LABOR AS A POLITICAL PARLIAMENTARY PARTY IN SOUTH AUSTRALIA ORIGINATED IN 1891 (the same year as it happened in New South Wales).
In that year, three candidates of the-then United Labour Party (the province’s first official political party) were elected to the South Australian Legislative Council. The party’s first successful House of Assembly was John McPherson at the 1892 East Adelaide byelection.
The party achieved the balance of power with 10 of the 54 House of Assembly seats gained at the 1893 general election. With its support, liberal Charles Kingston was able to form government and oust John Downer’s conservative government.
In the 1905 election, United Labour became the largest grouping (15) in the House of Assembly. It forced Richard Butler’s conservative government to resign by voting with the a bloc of liberal members, led by Archibald Peake, concerned with Legislative Council franchise reform.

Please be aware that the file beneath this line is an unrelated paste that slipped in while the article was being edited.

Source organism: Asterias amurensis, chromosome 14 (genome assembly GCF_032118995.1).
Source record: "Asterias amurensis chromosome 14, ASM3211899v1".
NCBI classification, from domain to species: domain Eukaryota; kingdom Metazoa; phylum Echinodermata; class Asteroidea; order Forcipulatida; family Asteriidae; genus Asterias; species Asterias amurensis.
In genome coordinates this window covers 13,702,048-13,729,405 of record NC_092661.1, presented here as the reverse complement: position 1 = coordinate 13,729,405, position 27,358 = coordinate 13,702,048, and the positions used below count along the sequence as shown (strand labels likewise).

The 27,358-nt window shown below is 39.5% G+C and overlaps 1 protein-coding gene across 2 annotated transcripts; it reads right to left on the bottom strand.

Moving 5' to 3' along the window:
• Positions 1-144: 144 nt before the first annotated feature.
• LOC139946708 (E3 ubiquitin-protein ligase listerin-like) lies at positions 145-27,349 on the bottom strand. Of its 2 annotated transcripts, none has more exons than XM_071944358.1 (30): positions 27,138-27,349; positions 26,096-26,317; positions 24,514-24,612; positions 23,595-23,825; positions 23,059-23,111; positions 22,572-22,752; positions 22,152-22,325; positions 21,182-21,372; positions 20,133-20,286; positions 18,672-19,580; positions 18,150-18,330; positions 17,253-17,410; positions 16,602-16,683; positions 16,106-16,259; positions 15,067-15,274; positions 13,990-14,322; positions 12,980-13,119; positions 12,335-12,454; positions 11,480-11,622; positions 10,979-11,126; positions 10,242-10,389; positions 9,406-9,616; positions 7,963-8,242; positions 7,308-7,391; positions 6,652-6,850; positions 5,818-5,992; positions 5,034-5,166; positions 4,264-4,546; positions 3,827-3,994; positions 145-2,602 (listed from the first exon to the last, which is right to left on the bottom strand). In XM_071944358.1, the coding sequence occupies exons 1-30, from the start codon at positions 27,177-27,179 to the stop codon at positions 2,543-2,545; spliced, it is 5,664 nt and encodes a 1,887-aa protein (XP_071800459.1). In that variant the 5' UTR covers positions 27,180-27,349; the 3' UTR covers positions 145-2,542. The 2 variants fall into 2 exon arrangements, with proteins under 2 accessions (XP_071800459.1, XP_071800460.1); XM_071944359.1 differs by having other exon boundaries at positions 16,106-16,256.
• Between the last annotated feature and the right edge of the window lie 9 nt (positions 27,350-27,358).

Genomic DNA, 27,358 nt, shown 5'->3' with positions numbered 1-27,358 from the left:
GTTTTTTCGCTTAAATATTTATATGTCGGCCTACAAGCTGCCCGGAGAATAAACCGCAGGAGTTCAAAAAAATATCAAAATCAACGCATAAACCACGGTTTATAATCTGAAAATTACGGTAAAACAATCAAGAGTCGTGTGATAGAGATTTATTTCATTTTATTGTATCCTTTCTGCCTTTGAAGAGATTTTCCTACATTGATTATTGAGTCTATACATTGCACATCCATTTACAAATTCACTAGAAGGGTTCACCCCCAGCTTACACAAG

With the Peake group’s support, Tom Price became premier of the world’s first stable Labour government. Elected again at a double-dissolution election in 1906, Price died in 1909. In the 1910 elections, John Verran led Labour to form its first majority government.
The United Labour Party became the Australian Labor Party in 1917. In that year, Labor returned to power after three years of the Liberal Union – the start of the Liberal Party which, in coalition with the Country Party, would take turns with Labor in governing for the remainder of the 21st Century.